Do Nigerians really consume the number of litres they bandy by those in concerned offices? Is it not true that a good chunk of the imported products actually get smuggled to neighbouring countries? Does government not know this? Sometimes those in privileged positions are the same people who design schemes that so smartly subvert the policies of government. We cannot pretend not to know this.

In any case, why has it been very enigmatic for government to talk about building more refineries, so we can get out of this needless jinxed fix of importation of petroleum products? If the existing refineries are no longer serviceable (even though regular Turn Around Maintenance has hardly made them strong enough to produce at installed capacity). Why is government not thinking in the direction of building new or more refineries? What has happened to the much-talked about modular refineries? Why is government not supporting those interested to get it started? Does the continued importation not a perfect example of ‘penny wise, pounds foolish?’ Must foolishness continue to remain in the bosom of those in government?

Is it because the continued importation profits and benefits a certain cabal in government?

And pray, was it not last year that the Dangote refinery was billed to have started production? What is the new date?

Last Tuesday, in buckling, the federal government explained that the subsidy removal plan has been suspended for 18 months, apparently to ensure that the burden and consequences of whatever decision thereof, would no longer be that of the sitting President. In 17 months or so from now, his tenure would end, by May 29, 2023.

Already, the failure to carry on with the subsidy removal plan would mean the return of the Petroleum Industrial Act (PIA) back to the National Assembly, as the existing PIA has no provision for fuel subsidy. So, for how long shall we keep postponing the evil day? While many Nigerians believe that the so-called subsidy is just about the only thing they get or benefit as citizens of an oil-producing country, so it should not be removed, a few, largely the elite, argue that the real beneficiaries of the subsidy regime are the powerful cabal in and out of government, and not the ordinary hapless poor Nigerians, therefore, it should be completely removed, so we can face reality. I belong to the latter group.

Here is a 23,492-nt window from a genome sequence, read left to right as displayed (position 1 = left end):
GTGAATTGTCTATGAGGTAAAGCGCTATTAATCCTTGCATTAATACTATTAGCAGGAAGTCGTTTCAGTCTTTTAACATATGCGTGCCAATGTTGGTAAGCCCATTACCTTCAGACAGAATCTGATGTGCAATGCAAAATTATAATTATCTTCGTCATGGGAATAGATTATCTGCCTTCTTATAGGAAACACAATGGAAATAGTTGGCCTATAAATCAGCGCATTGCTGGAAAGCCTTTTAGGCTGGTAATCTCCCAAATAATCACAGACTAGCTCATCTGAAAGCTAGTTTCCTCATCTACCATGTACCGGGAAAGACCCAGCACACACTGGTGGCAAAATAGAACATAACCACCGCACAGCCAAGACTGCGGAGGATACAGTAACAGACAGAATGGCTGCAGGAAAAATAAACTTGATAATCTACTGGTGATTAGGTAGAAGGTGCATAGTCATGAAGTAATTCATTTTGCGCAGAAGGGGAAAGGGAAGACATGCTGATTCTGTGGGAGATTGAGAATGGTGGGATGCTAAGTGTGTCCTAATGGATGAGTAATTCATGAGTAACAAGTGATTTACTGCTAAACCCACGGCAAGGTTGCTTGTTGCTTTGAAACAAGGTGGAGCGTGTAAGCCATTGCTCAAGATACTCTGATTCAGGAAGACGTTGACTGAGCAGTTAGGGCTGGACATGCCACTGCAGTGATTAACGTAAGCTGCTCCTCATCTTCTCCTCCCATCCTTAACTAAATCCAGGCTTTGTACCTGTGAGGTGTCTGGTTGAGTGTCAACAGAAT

We cannot continue to support the greed and crookery of a handful of us at the expense of the larger public.

But more importantly, is the urgent need for government to build new refineries and wrest Nigeria from the captivity of needless importation. If we have local refineries that can refine for local use, Nigeria would be out of the dark wood of continued fuel importation, with all its concomitant troubles and economic complications.

In all, the decision of the federal government to suspend the removal of the fuel subsidy is clearly, a politically expedient move, not only to save whatever that is left of the image of the ruling APC, but also to suspend the pepperish anguish of Nigerians who are literally grinding their teeth, in the light of the crushing strokes of the economy.